There seems to be a theme here, with another veteran group that delivers one of their strongest releases in ages. Fanatic harks back to the classic ‘70s Heart. The album rocks from beginning to end, with a few ballads thrown in. The opener, Fanatic, jumps in rocking, with big guitars and driving drums. Vocalist, Ann Wilson, shows why she has been such a forces for so many years. She’s gifted with one of the best voices on the planet, and also knows how to phrase and use subtlety. 

Pennsylvania is haunting and melancholy, while 59 Crunch is a driving rocker. Heart doesn’t show any signs of slowing down or resting on their history. Instead they have upped the ante with Fanatic and continue to tour across the land. They also were inducted into the Rock and Roll Hall Of Fame this year. Things don’t get much better.

Geoff Tate - Kings & Thieves

This is an album that millions will love to hate. After the very public, and on going, break up of Queensrÿche and vocalist Geoff Tate, fans are squarely divided into 2 camps: those for, and those against, Tate. Now Tate has taken a lot of criticism for leading the Rÿche into a more modern direction than keeping them strictly in the very heavy metal realm. Without getting into the debate here, Tate claimed to be the driving force behind the music, and it’s quite apparent here that he was. This album could easily have been the Rÿche’s follow up to there last release, Dedicated To Chaos. The sound is the same sort of modern hard rock/metal. Unfortunately, the haters will not likely give the music here a chance, and they will miss out on some great hard rocking music. No, this isn’t The Warning, or Empires, but those were over 20 years ago, and Tate has certainly changed in all that time. You can’t be an angry young man forever.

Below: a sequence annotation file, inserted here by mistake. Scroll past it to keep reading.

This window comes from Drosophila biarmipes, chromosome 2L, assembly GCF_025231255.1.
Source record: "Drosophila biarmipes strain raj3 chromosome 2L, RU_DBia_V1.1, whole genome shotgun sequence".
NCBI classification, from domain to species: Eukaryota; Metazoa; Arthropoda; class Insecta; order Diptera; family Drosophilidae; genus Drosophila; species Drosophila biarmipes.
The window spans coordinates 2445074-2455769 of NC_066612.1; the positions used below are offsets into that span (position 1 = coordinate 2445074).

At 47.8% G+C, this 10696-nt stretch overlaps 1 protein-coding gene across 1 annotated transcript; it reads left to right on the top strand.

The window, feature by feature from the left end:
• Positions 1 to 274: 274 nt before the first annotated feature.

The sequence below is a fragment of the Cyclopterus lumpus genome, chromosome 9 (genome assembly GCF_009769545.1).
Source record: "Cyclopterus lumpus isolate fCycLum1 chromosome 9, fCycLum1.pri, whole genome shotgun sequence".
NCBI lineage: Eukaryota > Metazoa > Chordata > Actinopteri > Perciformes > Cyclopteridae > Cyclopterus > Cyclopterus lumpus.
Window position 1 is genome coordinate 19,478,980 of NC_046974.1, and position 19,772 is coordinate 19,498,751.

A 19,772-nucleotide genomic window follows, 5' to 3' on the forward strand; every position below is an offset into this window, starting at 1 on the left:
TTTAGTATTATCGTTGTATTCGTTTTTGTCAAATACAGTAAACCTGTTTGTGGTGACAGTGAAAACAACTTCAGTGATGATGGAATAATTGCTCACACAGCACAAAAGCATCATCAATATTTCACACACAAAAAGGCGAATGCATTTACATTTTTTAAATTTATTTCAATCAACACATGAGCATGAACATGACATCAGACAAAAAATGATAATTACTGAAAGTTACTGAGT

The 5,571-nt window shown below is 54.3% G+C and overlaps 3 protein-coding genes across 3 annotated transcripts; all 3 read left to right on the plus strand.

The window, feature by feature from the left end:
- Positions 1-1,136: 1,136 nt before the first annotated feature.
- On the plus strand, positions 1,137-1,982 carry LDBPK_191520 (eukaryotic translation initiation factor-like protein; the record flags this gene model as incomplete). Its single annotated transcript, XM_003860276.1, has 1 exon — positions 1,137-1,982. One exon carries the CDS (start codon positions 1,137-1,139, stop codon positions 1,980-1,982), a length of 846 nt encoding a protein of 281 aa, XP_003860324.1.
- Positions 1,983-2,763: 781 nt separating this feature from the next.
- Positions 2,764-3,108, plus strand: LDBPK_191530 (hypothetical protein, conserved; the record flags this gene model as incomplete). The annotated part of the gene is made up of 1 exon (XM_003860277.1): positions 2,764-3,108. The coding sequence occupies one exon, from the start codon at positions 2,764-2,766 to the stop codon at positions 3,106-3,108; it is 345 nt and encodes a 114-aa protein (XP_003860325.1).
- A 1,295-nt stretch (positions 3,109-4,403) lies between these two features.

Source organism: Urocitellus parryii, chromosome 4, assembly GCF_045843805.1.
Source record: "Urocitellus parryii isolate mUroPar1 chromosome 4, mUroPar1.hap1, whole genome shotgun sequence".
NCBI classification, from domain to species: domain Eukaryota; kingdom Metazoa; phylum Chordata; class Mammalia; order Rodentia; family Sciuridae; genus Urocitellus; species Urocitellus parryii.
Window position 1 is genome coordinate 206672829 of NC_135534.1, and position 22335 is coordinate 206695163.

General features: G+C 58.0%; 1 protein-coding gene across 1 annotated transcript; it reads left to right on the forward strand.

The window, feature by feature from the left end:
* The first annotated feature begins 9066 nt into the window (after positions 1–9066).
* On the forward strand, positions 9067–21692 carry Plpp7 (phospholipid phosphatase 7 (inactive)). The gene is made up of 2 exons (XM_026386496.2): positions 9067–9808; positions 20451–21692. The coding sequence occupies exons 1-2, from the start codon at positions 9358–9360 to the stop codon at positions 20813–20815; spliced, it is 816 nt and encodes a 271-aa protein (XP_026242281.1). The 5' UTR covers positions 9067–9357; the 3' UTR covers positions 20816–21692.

She Slipped Away and Take A Bullet are both solid rockers driven by Tate’s vocals. The music is crunchy and riff driven. Change is a dramatic, passionate ballad that brings back memories of Silent Lucidity. Dark Money is an anthemic rocker much like Empires. You can’t help but make the comparisons to older Queensrÿche material, as Geoff Tate was such a big presence. It will be interesting to hear what the 4 remaining members of the Rÿche, with new vocalist Todd La Torre, release in the future.